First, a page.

Good people don’t pounce on the corpse of a Supreme Court Justice after an election has already begun, just to take away a woman’s right to autonomy over her own body and appease religious zealots.
Good people don’t hold unmasked rallies while cases flare wildly, after themselves having a virus they were saved from.
Good people don’t lie as easily as breathing, or make a mockery of a religion they have no interest in, or treat people of color and women as property, or disregard the systems and laws of this land because power and complicit enablers allow it.
And good people, regardless of how good they claim to be—don’t encourage or embrace or support or elevate such people.
They simply don’t.
I could tenuously validate a vote for this president in 2016; an ill-informed and careless choice, a hope (without any evidence) that he might embrace his position and rise to the moment and do something different as a political outsider. Back then, I could have consented to people with essentially good hearts making this catastrophic error, as difficult as that was.
But not now.
Not after we all have this same four-year, disfigured malignant body of work to evaluate.
Not after the past year alone of unthinkable recklessness as a quarter of a million Americans have died, many of them needlessly.
To witness everything you’ve witnessed over the past four years;
every documented lie,
every manufactured emergency,
every incoherent, all-caps tweet-tantrum,
every horribly mismanaged national tragedy,
every failed chance to be a calming presence and choosing instead to escalate enmity,
every absolute refusal to be an agent of unity or healing or equity—and to still choose him is a declaration of your heart. It is a referendum on your decency.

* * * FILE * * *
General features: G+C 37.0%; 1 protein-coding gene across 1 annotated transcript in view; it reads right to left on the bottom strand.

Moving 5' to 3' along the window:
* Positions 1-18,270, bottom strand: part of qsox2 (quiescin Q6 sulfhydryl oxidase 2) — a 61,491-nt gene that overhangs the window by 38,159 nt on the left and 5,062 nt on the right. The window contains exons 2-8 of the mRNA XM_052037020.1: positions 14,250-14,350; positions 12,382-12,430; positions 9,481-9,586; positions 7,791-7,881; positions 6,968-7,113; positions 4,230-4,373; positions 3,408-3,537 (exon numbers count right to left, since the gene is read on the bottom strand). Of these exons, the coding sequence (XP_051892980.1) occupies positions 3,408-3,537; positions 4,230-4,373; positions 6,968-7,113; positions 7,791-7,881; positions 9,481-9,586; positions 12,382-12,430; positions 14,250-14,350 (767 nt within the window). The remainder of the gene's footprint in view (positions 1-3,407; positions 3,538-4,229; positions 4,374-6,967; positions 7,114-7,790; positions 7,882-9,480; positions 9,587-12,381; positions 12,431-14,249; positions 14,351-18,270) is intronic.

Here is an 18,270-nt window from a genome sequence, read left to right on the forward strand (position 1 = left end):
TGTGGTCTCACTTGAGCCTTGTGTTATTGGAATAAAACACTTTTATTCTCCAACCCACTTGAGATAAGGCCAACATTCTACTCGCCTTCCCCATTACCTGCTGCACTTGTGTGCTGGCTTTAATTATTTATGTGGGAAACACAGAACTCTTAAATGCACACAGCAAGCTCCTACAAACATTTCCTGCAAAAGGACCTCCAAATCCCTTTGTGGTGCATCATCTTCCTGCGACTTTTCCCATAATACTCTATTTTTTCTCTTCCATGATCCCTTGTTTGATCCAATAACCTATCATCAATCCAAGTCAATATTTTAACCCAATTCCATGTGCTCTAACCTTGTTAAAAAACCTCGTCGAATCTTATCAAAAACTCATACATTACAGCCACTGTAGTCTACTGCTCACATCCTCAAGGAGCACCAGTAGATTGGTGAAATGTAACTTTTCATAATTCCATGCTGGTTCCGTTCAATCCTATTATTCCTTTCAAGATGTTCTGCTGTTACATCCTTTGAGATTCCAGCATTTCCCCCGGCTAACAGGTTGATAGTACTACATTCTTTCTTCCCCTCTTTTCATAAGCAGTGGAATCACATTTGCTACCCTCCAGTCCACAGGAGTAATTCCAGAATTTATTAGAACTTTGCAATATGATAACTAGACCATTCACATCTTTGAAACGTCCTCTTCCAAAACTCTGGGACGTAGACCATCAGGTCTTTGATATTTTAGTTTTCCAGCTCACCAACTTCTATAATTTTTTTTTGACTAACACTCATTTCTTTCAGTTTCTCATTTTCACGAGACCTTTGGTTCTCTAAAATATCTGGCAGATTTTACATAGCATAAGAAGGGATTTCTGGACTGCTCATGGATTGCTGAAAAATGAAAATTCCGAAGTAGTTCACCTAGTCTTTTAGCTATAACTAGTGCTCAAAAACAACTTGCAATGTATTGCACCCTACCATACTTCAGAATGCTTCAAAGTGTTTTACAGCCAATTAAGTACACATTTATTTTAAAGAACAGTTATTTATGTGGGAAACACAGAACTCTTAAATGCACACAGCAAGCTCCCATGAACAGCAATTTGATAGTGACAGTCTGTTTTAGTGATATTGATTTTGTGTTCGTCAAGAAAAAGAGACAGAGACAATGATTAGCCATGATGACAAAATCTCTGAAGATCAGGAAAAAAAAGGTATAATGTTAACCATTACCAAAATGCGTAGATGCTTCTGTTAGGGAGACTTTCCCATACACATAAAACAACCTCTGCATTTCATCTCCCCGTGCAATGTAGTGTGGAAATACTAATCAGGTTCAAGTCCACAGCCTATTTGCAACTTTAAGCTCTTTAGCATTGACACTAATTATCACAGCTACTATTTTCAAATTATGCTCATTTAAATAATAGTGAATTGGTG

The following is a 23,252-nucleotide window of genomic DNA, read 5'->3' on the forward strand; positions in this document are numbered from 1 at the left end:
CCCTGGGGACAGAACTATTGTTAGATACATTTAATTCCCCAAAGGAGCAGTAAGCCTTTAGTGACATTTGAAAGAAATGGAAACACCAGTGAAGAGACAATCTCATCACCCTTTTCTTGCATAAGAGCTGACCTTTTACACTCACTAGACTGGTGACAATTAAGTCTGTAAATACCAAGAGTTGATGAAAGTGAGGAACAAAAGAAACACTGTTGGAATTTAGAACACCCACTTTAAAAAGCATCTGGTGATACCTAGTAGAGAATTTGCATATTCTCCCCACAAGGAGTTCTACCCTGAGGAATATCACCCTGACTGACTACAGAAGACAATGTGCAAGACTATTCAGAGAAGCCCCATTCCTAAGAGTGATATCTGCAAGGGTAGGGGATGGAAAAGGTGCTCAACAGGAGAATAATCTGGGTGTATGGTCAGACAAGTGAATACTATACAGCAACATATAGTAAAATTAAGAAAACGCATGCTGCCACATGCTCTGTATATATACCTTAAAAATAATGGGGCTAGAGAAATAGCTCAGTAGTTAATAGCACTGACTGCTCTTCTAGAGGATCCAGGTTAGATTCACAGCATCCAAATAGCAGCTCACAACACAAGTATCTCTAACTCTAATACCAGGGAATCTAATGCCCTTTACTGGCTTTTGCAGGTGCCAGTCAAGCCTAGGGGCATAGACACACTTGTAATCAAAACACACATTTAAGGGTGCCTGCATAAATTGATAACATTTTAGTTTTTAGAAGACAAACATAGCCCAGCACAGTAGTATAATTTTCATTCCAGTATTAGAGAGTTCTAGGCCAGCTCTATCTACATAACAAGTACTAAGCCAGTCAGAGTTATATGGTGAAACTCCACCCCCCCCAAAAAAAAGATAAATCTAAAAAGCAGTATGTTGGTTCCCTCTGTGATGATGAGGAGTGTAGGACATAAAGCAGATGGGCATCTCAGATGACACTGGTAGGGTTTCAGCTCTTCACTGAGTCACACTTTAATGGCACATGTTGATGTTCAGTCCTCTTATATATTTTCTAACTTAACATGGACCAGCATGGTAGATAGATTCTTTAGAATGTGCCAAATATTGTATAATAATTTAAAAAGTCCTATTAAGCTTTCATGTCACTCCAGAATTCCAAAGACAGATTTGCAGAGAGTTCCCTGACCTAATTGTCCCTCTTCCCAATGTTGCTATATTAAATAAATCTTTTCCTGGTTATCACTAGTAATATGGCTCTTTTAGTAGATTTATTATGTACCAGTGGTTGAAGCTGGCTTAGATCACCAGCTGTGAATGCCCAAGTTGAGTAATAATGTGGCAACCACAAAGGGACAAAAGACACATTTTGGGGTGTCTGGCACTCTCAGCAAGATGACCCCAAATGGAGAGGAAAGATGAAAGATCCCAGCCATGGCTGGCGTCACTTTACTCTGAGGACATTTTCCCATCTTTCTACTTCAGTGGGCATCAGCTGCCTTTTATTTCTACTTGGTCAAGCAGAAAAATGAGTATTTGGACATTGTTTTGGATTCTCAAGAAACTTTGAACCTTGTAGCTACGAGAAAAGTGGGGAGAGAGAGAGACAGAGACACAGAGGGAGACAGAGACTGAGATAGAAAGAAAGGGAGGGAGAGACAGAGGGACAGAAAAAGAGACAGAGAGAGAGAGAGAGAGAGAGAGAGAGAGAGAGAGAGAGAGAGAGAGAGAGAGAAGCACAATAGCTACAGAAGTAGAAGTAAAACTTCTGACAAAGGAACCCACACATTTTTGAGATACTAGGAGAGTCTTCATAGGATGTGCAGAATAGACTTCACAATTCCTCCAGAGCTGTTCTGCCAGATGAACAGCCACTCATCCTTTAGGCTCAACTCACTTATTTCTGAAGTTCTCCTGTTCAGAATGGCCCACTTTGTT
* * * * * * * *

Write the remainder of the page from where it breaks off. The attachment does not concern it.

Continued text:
As a Christian, I grew up with the teachings of Jesus, and he spoke clearly about what goodness looks like: it looks like the words you say and the things you’ve done. More than anything you may think you believe, it is the kinds of words that overflow from the source of your hidden heart, and it is the tangible fruit of the works of your life.
Goodness is not a matter how good you imagine you are.
It is not a matter of what you claim to believe.
It is not something you possess simply because you desire to possess it.
Goodness is determined by the way you move through this world: a world that is either more or less loving and compassionate and equitable and kind because of your presence and your decisions.
Still supporting this president is an act of violence against vulnerable people.
It is an affirmation of white supremacy.
It is a celebration of cruelty.
It is a reiteration of homophobia and transphobia and nationalism and anti-Semitism.
It is a ratification of domestic terrorism.
It is a blessing of bigotry.
It is an embracing of inhumanity.
No, this president is not a good human being in any way such things are objectively measured.
And good people don’t align with this, no matter what story they tell themselves.
They just don’t.
You can argue with me, but you can’t argue with you.